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Consumer Culture

Evolution of U.S.
consumer culture


Per-person consumption of raw materials is less than 2 metric tons

Corporate profits are pumped into advertising, which becomes a principal driver of consumption and commercialization (2)


Henry Ford implements the first moving assembly line, other companies follow suit to produce more products more quickly (3)

1921 - 1922

Economists fear production outpaces purchasing and seek to further drive demand (1)


Over half of U.S. homes gain electric power for appliances like radios, refrigerators, and washers, which help manage more food and clothing (1)

Late 1800s

Department stores expand and mail-order shopping surges with advancements in train systems, store design, and product  production; small shopkeepers start getting pushed out by large corporations (2)


Demand increases for systems of consumer credit on large purchases (7)

The birth of commercial radio provides a direct line for advertising to consumers in their homes (1)


“Mass production is profitable only if its rhythm can be maintained—that is if it can continue to sell its product in steady or increasing quantity.… Today supply must actively seek to create its corresponding demand … [and] cannot afford to wait until the public asks for its product; it must maintain constant touch, through advertising and propaganda...”

- Edward Bernays’ Propaganda


The Great Depression acts as a speed bump for mass consumption but fuels desires to have more than plenty (1)


Mechanized slaughter of pigs is introduced and serves as a model for factory farming to minimize cost and maximize production and profit in animal agriculture (4)


The U.S enters World War II and it's industrial productivity increases 96% with wartime factory output, job creation, overtime pay, and innovation (5)


World War II ends and a mass consumption boom follows as rationing ends and industrial resources are redirected from wartime production to consumer goods production (1)

1950 - 1990

Per capita consumption in the U.S. doubles. Tons of waste landfilled in the U.S. doubles (6)


76% of U.S. families are in a form of consumer debt, with a larger percent of high-income families carrying debt than low-income families (8)


Gross Domestic Product (GDP) is adopted as the main measure of a country's economy at the Bretton Woods conference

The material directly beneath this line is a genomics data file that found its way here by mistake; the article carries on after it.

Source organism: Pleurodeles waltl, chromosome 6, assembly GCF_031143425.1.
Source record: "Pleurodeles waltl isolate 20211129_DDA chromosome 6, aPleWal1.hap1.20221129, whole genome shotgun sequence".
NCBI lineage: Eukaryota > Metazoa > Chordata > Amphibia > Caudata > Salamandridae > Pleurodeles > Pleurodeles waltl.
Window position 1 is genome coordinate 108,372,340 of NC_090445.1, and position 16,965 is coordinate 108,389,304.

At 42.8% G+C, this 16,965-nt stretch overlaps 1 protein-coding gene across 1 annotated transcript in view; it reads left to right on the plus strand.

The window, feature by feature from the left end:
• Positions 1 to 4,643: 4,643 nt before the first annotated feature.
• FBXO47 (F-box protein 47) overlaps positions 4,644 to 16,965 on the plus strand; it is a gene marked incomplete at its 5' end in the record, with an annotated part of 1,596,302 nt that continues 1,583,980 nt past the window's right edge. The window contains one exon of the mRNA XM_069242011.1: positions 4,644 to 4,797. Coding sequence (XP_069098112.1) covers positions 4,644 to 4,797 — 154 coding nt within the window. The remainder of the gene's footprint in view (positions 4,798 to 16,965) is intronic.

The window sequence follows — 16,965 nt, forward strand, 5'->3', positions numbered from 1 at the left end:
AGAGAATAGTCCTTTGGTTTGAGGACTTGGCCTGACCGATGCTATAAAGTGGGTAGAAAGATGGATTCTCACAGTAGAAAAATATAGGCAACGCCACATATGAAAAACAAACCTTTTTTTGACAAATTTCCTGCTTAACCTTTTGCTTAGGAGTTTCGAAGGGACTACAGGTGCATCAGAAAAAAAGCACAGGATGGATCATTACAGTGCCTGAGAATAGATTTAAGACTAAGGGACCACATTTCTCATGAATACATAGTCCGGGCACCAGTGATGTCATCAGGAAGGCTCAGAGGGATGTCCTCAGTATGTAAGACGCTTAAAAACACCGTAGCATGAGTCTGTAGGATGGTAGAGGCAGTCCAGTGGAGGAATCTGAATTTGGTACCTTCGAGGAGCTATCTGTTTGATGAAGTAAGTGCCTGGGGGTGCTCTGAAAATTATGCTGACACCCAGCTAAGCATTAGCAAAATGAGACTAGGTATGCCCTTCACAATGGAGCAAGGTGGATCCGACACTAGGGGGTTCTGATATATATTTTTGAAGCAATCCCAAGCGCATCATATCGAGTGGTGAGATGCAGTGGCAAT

Popularization of concept “planned obsolescence,” or intentionally manufacturing things people do not need, that will not last long (1)


The earth is still able to produce resources each year at the pace humanity consumes them (7)


Per-person consumption of raw materials peaks at 13 metric tons


The earth's capacity to produce resources is eclipsed by our demand in July, and then we go into a deficit or "earth overshoot" (7)

How did we come to be such a consumption-focused culture?

While modern-day consumerism has already significantly impacted our planet and the beings on it, it is a relatively recent construct. What we perceive as normal in today's consumer culture has been shaped mostly over the last century.


Our cultures became more consumer-focused as we humans:


  • made advancements in technology;

  • set economic growth as the key metric of national prosperity;

  • created the modern advertising industry;

  • institutionalized credit and debit;

  • and finally, made "momfluencers" a thing.


In the U.S. in 1900, the per-person consumption of raw materials was less than 2 metric tons. Over the next century, per-person consumption grew consistently before peaking in 2006 at 13 metric tons per person (9). While consumption decreased with the recession in 2008 and hasn't yet "recovered," we still consume well over what the planet can sustain.


The timeline to the left gives a look at just a few of the notable events that contributed to our explosive consumption.

What perpetuates
unconscious consumption?

We are each wrapped up in a web of systems, structures, and mindsets that help shape how we think and behave. Some of these influences are more structural—like economic systems—and some are more conceptual—like what we believe makes us loveable.

Many of the systems, structures, and mindsets in modern cultures encourage overconsumption. The qualities that make someone successful, useful, beautiful, or "normal" today are often packaged up as something that can be sold to us.